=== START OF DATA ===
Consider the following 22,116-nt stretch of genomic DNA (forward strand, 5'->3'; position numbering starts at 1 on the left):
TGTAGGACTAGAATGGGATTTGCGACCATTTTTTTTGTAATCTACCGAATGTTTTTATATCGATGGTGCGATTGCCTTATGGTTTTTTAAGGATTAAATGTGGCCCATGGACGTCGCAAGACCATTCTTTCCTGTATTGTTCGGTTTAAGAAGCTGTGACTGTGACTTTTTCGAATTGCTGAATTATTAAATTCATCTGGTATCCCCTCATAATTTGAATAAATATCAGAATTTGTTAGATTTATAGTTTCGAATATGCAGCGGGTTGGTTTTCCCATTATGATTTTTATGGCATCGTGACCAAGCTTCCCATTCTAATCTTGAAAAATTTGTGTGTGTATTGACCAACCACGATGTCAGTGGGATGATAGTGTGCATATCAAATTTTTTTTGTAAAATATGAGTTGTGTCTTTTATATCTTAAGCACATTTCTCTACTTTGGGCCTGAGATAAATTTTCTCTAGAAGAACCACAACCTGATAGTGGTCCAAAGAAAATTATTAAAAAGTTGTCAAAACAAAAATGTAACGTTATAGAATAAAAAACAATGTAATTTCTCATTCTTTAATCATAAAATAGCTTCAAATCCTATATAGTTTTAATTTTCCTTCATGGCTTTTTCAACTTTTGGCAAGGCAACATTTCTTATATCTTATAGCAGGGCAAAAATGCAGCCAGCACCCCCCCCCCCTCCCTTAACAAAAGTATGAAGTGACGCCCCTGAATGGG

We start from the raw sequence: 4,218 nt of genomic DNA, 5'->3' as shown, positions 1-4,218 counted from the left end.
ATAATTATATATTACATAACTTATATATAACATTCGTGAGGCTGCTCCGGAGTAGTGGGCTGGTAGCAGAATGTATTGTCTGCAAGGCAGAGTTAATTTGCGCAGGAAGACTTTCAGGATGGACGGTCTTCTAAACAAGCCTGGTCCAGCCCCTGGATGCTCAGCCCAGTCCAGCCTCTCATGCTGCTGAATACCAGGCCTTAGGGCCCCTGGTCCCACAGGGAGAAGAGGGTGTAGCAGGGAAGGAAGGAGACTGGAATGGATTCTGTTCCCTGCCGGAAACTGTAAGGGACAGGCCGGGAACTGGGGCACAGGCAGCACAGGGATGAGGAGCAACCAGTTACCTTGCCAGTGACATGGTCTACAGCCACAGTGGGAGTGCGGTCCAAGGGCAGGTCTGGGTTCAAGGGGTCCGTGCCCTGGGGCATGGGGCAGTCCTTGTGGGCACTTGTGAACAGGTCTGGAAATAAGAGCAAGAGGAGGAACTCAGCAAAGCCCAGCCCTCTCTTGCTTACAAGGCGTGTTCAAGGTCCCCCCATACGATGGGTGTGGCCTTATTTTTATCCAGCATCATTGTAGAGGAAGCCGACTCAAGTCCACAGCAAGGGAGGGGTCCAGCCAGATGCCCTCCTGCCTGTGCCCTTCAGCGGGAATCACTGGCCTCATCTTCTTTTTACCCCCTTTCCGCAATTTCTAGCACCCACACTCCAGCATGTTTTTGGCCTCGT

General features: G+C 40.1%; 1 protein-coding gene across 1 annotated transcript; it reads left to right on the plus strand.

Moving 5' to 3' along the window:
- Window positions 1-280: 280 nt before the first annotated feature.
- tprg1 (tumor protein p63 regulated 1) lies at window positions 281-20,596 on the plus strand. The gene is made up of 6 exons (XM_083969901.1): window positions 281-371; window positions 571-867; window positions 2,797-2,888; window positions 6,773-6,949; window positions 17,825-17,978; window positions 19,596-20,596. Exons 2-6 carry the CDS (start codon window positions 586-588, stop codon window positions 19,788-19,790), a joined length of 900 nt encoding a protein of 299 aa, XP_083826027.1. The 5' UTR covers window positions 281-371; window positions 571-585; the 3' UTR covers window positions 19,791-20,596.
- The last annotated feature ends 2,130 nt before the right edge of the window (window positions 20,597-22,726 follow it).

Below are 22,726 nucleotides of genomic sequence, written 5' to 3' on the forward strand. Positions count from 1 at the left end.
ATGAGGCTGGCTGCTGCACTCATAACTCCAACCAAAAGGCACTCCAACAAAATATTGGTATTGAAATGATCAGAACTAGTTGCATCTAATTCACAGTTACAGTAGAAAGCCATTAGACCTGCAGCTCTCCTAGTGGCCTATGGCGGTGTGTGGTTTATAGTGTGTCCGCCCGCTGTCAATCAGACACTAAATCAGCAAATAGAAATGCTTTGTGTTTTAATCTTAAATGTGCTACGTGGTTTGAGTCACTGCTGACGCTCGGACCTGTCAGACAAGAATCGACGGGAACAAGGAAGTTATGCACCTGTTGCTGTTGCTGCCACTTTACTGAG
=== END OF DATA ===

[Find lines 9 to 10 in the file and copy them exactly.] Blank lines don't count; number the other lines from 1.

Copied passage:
- The last annotated feature ends 2,130 nt before the right edge of the window (window positions 20,597-22,726 follow it).

Below are 22,726 nucleotides of genomic sequence, written 5' to 3' on the forward strand. Positions count from 1 at the left end.